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The UNESCO and UNIDROIT Conventions


As evidence of the achievements of the human race and as a source of information and education, the world's cultural heritage must be preserved and transferred to future generations.

However, our cultural heritage is threatened every day; the pillage of archaeological sites and the theft of objects from museums are increasing on an unprecedented scale. Now, no country is free from this danger.

Professionals may protect themselves against theft and plunder by adopting the ICOM Code of Ethics for Museums, by putting into place a systematic inventory of collections and by improving security norms. At present, we would like to emphasise the importance of international legal instruments such as the 1970 UNESCO Convention on the Means of Prohibiting and Preventing the Illicit Import, Export and Transfer of Ownership of Cultural Property and the UNIDROIT Convention on Stolen or Illegally Exported Cultural Objects adopted in Rome on June 29, 1995.

The 1970 UNESCO Convention declares as illegal the import, export or transfer of ownership of cultural property. By ratifying this Convention, each State Party undertakes to adopt the necessary measures:
a) to prevent museums within their territories from acquiring cultural property which has been illegally exported;
b) to prohibit the import of cultural property stolen from a museum or a public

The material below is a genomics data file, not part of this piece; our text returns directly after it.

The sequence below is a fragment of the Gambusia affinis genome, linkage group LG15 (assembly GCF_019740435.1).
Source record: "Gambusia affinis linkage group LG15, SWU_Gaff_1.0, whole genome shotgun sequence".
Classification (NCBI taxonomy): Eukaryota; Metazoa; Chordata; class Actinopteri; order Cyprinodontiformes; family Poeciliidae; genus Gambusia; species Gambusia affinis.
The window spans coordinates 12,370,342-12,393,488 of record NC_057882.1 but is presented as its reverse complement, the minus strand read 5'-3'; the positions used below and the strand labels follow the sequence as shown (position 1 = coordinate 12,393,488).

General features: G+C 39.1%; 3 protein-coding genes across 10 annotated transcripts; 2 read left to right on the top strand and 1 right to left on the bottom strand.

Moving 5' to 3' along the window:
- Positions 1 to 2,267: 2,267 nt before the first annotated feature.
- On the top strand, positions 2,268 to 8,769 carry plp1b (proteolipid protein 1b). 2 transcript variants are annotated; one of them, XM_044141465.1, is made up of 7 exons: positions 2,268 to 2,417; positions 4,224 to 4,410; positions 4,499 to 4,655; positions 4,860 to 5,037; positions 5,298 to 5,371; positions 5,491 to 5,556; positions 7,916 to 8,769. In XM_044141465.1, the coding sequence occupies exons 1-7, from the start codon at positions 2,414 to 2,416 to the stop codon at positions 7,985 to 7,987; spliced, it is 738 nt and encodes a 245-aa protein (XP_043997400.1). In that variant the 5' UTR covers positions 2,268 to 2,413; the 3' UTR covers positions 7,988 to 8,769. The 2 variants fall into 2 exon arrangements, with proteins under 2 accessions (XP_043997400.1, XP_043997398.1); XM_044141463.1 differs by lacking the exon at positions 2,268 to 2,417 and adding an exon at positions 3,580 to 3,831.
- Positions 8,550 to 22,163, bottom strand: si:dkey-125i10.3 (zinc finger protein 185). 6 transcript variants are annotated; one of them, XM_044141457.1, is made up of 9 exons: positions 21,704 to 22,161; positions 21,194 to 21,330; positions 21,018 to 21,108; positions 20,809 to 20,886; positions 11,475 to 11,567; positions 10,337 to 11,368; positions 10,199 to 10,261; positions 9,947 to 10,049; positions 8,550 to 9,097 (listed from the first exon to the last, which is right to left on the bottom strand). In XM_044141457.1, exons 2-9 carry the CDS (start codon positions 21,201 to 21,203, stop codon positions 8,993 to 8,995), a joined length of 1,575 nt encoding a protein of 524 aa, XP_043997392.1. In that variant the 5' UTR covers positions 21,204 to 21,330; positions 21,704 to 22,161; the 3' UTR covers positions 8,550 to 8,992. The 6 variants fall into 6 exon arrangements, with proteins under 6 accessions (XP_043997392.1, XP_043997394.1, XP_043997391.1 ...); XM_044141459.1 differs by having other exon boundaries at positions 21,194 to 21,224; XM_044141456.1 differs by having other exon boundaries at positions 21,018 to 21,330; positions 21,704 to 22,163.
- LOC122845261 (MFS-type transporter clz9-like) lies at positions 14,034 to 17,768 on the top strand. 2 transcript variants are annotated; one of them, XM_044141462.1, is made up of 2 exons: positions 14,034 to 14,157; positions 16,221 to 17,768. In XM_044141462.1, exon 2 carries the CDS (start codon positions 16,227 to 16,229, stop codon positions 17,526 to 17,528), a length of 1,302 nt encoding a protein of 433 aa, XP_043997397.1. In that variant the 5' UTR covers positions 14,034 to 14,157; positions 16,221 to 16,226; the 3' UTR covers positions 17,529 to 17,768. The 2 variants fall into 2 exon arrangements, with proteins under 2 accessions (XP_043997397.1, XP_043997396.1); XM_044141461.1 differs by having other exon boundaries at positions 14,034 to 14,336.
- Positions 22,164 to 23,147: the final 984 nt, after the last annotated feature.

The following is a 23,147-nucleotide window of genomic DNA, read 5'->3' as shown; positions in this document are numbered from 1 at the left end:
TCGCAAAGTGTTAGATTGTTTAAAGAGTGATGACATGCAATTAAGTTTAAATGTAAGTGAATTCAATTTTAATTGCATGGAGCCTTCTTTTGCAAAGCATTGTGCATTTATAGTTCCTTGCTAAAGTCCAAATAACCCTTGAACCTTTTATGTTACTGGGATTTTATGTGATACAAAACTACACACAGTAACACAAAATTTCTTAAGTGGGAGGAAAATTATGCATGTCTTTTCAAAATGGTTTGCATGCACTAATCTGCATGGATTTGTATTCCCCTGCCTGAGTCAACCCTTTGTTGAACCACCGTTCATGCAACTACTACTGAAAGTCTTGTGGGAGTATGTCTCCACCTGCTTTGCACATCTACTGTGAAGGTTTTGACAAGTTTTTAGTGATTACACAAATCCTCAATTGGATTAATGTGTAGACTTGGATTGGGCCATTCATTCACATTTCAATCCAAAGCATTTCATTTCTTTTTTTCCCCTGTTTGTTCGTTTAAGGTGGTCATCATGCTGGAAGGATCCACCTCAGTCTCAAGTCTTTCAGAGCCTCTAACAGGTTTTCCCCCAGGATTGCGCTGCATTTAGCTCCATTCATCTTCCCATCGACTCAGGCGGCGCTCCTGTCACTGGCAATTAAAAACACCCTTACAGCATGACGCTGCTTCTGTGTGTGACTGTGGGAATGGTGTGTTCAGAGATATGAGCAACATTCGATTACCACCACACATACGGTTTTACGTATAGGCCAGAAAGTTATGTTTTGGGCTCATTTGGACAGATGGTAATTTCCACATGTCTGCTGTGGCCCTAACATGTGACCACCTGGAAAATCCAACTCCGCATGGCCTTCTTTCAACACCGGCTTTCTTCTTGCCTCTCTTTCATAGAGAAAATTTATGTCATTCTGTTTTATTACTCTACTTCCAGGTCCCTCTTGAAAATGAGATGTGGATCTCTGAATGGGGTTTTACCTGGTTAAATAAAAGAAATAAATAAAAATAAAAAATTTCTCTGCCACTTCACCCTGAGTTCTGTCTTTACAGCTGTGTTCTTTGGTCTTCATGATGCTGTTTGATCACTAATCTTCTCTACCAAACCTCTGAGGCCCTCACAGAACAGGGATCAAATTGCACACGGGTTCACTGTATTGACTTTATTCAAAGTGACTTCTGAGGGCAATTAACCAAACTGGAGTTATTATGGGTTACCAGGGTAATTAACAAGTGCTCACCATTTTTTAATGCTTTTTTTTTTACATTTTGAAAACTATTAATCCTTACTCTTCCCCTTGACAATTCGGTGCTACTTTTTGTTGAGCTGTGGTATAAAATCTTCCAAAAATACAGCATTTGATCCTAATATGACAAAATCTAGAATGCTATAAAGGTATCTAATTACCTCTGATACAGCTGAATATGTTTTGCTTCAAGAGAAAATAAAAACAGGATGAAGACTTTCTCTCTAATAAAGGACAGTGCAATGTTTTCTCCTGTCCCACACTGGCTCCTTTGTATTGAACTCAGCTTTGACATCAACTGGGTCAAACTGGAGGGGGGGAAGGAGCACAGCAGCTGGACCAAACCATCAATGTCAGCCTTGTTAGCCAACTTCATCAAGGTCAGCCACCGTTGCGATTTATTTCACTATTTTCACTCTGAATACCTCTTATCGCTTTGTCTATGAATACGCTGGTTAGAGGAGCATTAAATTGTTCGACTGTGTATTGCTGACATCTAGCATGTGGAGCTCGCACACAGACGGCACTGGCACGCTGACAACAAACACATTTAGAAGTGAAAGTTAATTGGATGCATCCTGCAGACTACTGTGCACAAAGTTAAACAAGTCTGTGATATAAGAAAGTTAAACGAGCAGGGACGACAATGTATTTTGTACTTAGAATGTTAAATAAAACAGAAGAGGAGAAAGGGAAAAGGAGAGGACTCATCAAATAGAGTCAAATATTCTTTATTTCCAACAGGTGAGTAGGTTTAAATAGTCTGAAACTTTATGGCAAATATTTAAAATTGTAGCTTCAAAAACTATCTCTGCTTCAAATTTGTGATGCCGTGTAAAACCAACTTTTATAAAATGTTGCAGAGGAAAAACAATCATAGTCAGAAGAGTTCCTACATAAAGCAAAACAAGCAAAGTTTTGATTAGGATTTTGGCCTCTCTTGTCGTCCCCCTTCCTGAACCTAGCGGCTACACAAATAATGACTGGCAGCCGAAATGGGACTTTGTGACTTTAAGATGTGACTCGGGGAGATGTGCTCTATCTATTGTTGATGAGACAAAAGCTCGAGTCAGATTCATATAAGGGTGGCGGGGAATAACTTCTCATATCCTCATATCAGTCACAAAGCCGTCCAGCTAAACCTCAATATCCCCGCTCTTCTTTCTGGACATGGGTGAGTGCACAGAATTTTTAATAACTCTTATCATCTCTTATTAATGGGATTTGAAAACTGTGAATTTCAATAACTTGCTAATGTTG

institution after the entry into force of the Convention;
c) at the request of the State of origin, to recover and return any such cultural property stolen and imported.

The UNESCO Convention of 1970 has no retroactive effect; it only enters into effect on the day of its official ratification.

The UNIDROIT Convention on Stolen or Illegally Exported Cultural Objects is a complement to the UNESCO Convention. Perhaps the most important clause in the Convention is the principle that anyone with a stolen item in his/her possession must in all cases restore it. This rule forces buyers to check that the goods have come onto the market legally, otherwise they will have to be returned.

The UNESCO Convention of 1970 and the UNIDROIT Convention enable the preservation of cultural heritage and consequently the memory of humankind. They are a potent weapon in the fight against illicit traffic. Thus ICOM urges its National Committees to encourage their governments to ratify these Conventions.

For more information on the UNESCO Convention contact :

UNESCO
Division des objets culturels et du patrimoine immatériel
Section des musées et des objets culturels
Division of Cultural Objects and Intangible Heritage
Section of Museums and Cultural Objects
Tel. +33 (0)1 45 68 44 04
Email: e.planche@unesco.org
1, rue Miollis
75732 Paris Cedex 15
FRANCE


For more information on the UNIDROIT contact :
Ms. Marina Schneider
UNIDROIT
Via Panisperna 28
00184 Rome
ITALY
Tel: (+39) 06 69 62 11
Fax : (+39) 06 69 94 13 94
Email: unidroit.rome@unidroit.org


 
 
   

Updated: 22 February 2010